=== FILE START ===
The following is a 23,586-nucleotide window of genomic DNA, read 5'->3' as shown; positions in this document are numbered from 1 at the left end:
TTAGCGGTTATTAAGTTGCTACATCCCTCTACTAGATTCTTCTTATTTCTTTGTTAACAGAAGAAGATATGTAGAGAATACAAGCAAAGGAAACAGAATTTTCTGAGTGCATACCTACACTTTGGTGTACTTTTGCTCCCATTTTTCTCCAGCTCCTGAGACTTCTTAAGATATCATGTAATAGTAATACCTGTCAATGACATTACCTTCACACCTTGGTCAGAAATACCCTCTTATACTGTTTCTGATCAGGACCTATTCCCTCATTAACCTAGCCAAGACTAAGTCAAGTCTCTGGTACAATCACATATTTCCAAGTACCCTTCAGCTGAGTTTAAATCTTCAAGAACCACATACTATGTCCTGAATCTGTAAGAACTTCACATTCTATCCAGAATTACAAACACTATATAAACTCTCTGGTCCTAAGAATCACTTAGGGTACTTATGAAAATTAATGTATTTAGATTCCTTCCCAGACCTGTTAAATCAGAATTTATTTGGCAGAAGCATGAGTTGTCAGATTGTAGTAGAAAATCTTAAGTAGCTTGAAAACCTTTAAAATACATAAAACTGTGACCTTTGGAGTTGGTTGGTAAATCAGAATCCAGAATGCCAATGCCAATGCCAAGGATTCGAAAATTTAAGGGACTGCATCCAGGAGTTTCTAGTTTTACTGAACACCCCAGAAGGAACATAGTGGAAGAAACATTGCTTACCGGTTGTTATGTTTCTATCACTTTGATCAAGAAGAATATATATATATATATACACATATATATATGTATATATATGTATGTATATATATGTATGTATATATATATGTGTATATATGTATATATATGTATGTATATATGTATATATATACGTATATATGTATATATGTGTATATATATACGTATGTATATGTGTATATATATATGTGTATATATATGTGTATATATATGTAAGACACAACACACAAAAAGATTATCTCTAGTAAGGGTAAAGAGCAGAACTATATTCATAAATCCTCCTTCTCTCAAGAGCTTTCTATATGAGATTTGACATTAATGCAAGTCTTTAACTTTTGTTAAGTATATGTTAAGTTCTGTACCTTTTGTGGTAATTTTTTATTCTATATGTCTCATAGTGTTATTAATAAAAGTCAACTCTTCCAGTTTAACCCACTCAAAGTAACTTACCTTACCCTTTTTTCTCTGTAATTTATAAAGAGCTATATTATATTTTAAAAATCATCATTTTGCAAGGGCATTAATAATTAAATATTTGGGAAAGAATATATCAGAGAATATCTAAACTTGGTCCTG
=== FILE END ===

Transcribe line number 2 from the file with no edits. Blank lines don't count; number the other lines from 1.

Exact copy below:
TTAGCGGTTATTAAGTTGCTACATCCCTCTACTAGATTCTTCTTATTTCTTTGTTAACAGAAGAAGATATGTAGAGAATACAAGCAAAGGAAACAGAATTTTCTGAGTGCATACCTACACTTTGGTGTACTTTTGCTCCCATTTTTCTCCAGCTCCTGAGACTTCTTAAGATATCATGTAATAGTAATACCTGTCAATGACATTACCTTCACACCTTGGTCAGAAATACCCTCTTATACTGTTTCTGATCAGGACCTATTCCCTCATTAACCTAGCCAAGACTAAGTCAAGTCTCTGGTACAATCACATATTTCCAAGTACCCTTCAGCTGAGTTTAAATCTTCAAGAACCACATACTATGTCCTGAATCTGTAAGAACTTCACATTCTATCCAGAATTACAAACACTATATAAACTCTCTGGTCCTAAGAATCACTTAGGGTACTTATGAAAATTAATGTATTTAGATTCCTTCCCAGACCTGTTAAATCAGAATTTATTTGGCAGAAGCATGAGTTGTCAGATTGTAGTAGAAAATCTTAAGTAGCTTGAAAACCTTTAAAATACATAAAACTGTGACCTTTGGAGTTGGTTGGTAAATCAGAATCCAGAATGCCAATGCCAATGCCAAGGATTCGAAAATTTAAGGGACTGCATCCAGGAGTTTCTAGTTTTACTGAACACCCCAGAAGGAACATAGTGGAAGAAACATTGCTTACCGGTTGTTATGTTTCTATCACTTTGATCAAGAAGAATATATATATATATATACACATATATATATGTATATATATGTATGTATATATATGTATGTATATATATATGTGTATATATGTATATATATGTATGTATATATGTATATATATACGTATATATGTATATATGTGTATATATATACGTATGTATATGTGTATATATATATGTGTATATATATGTGTATATATATGTAAGACACAACACACAAAAAGATTATCTCTAGTAAGGGTAAAGAGCAGAACTATATTCATAAATCCTCCTTCTCTCAAGAGCTTTCTATATGAGATTTGACATTAATGCAAGTCTTTAACTTTTGTTAAGTATATGTTAAGTTCTGTACCTTTTGTGGTAATTTTTTATTCTATATGTCTCATAGTGTTATTAATAAAAGTCAACTCTTCCAGTTTAACCCACTCAAAGTAACTTACCTTACCCTTTTTTCTCTGTAATTTATAAAGAGCTATATTATATTTTAAAAATCATCATTTTGCAAGGGCATTAATAATTAAATATTTGGGAAAGAATATATCAGAGAATATCTAAACTTGGTCCTG